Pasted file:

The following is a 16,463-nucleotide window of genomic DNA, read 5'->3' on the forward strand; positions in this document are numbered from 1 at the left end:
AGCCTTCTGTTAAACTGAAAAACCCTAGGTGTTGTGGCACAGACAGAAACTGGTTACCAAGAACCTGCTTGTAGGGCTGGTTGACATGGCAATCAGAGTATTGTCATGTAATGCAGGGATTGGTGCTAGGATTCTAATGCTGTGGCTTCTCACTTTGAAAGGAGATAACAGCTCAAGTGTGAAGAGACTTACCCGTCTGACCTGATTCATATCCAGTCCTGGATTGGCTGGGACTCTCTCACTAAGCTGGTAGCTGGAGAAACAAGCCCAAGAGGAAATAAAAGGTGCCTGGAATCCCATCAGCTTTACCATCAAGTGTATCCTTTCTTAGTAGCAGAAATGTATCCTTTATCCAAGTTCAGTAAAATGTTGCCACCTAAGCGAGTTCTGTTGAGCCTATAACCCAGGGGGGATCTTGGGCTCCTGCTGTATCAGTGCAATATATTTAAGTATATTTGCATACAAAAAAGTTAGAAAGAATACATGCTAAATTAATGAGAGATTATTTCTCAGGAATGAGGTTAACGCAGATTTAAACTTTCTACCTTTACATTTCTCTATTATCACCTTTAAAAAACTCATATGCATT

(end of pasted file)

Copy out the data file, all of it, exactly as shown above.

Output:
The following is a 16,463-nucleotide window of genomic DNA, read 5'->3' on the forward strand; positions in this document are numbered from 1 at the left end:
AGCCTTCTGTTAAACTGAAAAACCCTAGGTGTTGTGGCACAGACAGAAACTGGTTACCAAGAACCTGCTTGTAGGGCTGGTTGACATGGCAATCAGAGTATTGTCATGTAATGCAGGGATTGGTGCTAGGATTCTAATGCTGTGGCTTCTCACTTTGAAAGGAGATAACAGCTCAAGTGTGAAGAGACTTACCCGTCTGACCTGATTCATATCCAGTCCTGGATTGGCTGGGACTCTCTCACTAAGCTGGTAGCTGGAGAAACAAGCCCAAGAGGAAATAAAAGGTGCCTGGAATCCCATCAGCTTTACCATCAAGTGTATCCTTTCTTAGTAGCAGAAATGTATCCTTTATCCAAGTTCAGTAAAATGTTGCCACCTAAGCGAGTTCTGTTGAGCCTATAACCCAGGGGGGATCTTGGGCTCCTGCTGTATCAGTGCAATATATTTAAGTATATTTGCATACAAAAAAGTTAGAAAGAATACATGCTAAATTAATGAGAGATTATTTCTCAGGAATGAGGTTAACGCAGATTTAAACTTTCTACCTTTACATTTCTCTATTATCACCTTTAAAAAACTCATATGCATT